# Coarse grain (comp + comm) taskyfication with dependencies

Pattern addressed: Sequences of independent computations with expensive global communication

It is frequent to find codes where multiple independent operations are executed in sequence. If each operation has communication phases constituting a high percentage of its total execution time, the overall performance will be low compare with the real potential of the application. (more...)

This best-practice involves the creation of coarse grain tasks (including communication and computation), using task dependencies to drive work-flow execution. Parallelism is then exposed at the coarser grain level, whenever it is possible. Using as the starting point the following pattern:

for (i=0; i < ITERS; i++) {
compute_1(<params[i]>); // OP1
communication_A(<params[i]>);
compute_2(<params[i]>); // OP2
communication_B(<params[i]>);
}


Where it shows dependencies between different phases within the loop body, but still showing different iterations are completely independent among them. The idea will be to taskify the different phases of the code creating a chain of dependences per iteration that will overlap with the execution of the following one.

Taskifying communication requires a different threading level. That is, MPI must be initialized using the MPI_THREAD_MULTIPLE threading support:

int provided;



The initial code could be transformed in the following manner:

for (i=0; i < ITERS; i++) {
{
compute_1(<params[i]>); // OP1
communication_A(<params[i]>);
}
{
compute_2(<params[i]>); // OP2
communication_B(<params[i]>);
}
}


In some cases, although they are not actually using different storage, a simple code restructure could be applied by transforming individual buffers into multi-buffers, with a given look ahead factor (LAF). We call this factor look ahead because it will allow certain level of progression without dependencies. In any case, these cases are still restricted to execute independent operations (data generated in one iteration is not needed in the next one) although the code was implemented reusing the storage. So, the following code:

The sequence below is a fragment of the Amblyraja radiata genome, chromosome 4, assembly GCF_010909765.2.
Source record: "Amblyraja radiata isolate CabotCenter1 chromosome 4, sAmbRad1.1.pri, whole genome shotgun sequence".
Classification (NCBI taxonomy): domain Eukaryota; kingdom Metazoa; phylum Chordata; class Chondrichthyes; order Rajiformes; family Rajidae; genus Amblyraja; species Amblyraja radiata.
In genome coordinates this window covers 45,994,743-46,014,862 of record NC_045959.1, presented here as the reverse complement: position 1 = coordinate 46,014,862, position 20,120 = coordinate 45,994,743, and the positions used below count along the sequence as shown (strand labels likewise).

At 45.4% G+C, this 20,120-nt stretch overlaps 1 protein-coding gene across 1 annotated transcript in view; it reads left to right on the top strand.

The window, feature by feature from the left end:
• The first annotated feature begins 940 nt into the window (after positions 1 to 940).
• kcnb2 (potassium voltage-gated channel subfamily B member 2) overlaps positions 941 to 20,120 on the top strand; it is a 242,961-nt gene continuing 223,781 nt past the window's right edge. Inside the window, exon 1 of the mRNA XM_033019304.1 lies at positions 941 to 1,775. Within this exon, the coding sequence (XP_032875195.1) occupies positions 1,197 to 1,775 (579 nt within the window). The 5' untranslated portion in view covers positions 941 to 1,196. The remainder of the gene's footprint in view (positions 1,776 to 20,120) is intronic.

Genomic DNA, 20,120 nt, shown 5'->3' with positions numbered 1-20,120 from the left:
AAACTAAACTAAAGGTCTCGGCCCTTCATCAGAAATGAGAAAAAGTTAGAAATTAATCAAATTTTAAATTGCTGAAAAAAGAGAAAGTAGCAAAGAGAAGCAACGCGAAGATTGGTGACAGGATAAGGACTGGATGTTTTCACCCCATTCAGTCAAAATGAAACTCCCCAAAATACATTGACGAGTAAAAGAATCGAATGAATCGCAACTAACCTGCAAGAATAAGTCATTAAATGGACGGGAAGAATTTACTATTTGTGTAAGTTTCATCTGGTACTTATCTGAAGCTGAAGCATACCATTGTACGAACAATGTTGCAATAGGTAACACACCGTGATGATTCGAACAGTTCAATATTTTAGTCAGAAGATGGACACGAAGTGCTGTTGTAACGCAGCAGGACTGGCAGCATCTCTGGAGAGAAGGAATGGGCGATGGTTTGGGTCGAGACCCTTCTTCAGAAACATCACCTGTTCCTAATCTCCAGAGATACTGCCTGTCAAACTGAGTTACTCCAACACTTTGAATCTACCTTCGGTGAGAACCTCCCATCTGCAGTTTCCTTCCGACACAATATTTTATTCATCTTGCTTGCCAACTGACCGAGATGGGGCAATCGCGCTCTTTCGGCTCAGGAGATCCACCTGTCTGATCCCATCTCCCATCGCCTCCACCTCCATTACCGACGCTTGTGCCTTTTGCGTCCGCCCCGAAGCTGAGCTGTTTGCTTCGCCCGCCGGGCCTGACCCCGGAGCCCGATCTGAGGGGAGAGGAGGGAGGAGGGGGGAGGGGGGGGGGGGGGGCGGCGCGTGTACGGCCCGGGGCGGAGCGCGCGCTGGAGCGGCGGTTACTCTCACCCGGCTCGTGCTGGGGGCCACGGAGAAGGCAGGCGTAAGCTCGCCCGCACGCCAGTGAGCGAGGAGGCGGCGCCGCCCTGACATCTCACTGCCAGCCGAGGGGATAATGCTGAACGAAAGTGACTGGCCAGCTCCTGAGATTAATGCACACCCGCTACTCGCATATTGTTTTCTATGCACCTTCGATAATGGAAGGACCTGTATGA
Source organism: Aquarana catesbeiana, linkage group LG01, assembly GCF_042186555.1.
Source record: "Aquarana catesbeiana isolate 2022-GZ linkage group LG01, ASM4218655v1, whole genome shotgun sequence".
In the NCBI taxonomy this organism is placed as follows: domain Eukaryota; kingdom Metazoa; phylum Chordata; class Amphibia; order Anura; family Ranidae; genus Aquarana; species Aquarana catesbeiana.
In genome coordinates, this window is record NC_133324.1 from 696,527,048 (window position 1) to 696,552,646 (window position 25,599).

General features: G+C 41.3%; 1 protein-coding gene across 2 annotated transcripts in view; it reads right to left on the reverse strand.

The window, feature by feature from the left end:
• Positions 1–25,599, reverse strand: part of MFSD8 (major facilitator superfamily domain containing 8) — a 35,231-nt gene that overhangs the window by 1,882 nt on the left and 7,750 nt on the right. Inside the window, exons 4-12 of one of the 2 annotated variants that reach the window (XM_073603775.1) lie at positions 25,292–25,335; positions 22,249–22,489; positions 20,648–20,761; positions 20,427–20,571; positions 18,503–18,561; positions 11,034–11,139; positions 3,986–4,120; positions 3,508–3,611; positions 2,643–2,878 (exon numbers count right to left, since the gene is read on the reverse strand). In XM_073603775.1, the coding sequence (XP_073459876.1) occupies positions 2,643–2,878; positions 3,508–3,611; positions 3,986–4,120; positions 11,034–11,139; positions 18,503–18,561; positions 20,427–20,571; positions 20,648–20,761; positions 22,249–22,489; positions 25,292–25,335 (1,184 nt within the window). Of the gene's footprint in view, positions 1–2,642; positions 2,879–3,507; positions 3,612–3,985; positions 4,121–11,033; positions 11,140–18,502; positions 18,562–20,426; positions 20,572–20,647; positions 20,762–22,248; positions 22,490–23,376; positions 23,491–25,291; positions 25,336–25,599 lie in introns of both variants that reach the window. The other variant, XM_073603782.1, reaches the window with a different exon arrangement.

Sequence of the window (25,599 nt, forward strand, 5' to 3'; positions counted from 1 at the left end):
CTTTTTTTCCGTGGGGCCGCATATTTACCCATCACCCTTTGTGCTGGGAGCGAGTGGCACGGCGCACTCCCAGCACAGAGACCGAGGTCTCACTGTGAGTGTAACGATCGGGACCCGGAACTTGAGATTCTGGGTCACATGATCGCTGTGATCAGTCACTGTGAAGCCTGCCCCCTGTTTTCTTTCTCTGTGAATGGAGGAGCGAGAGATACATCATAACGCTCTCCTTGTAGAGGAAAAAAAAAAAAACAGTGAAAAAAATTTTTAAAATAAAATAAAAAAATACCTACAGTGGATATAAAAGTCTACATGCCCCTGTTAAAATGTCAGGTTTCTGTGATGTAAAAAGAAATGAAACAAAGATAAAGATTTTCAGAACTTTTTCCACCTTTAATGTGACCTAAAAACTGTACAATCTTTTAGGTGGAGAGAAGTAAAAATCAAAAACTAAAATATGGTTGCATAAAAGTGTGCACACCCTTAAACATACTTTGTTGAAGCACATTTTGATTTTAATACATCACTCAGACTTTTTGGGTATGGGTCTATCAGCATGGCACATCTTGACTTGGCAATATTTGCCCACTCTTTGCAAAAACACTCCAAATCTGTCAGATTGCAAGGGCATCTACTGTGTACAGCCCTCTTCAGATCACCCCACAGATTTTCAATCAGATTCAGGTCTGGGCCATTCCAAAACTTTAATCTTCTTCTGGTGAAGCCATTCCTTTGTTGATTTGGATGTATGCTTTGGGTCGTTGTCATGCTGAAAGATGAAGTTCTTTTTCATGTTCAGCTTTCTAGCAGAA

data_t data[SIZE];

for (i=0; i < ITERS; i++) {

{
compute_1(<params[i]>, data); // OP1
communication_A(<params[i]>, data);
}
{
compute_2(<params[i]>, data); // OP2
communication_B(<params[i]>, data);
}
}


Could be easily transformed into:

#define LAF nn
data_t data[LAF][SIZE];

for (i=0; i < ITERS; i++) {

{
compute_1(<params[i]>, data[i%LAF]); // OP1
communication_A(<params[i]>, data[i%LAF]);
}
{
compute_2(<params[i]>, data[i%LAF]); // OP2
communication_B(<params[i]>, data[i%LAF]);
}
}


This approach will allow to overlap different iterations (as far as they work with completely disjoint additional data, e.g., partial results computed between phases). If the code also works with such additional temporary data, we can still create as many temporary buffers as the number of concurrent iterations (i.e., the Look Ahead Factor), in the same maner we have done for the main data. In such a way, scalars will become vectors, vectors will become 2-dimensional arrays, etc. At the end, any type of variables will need to add an extra dimension to break its associated dependencies between iterations.

It will be also necessary to replicate the MPI communicators to avoid resource dependencies among iterations. That will allow to have different communications on-the-fly, decoupling send/recv operations from different iterations.

#define LAF nn
data_t data[LAF][SIZE];

mpi_communicator_t comm[LAF];
comm[0] = MPI_COMM_WORLD;

for (i=1; i<LAF; i++)
MPI_communicator(&comm[i], MPI_COMM_DUP);

for (i=0; i < ITERS; i++) {

{
compute_1(<params[i]>, data[i%LAF]); // OP1
communication_A(<params[i]>, data[i%LAF], comm[i%LAF]);
}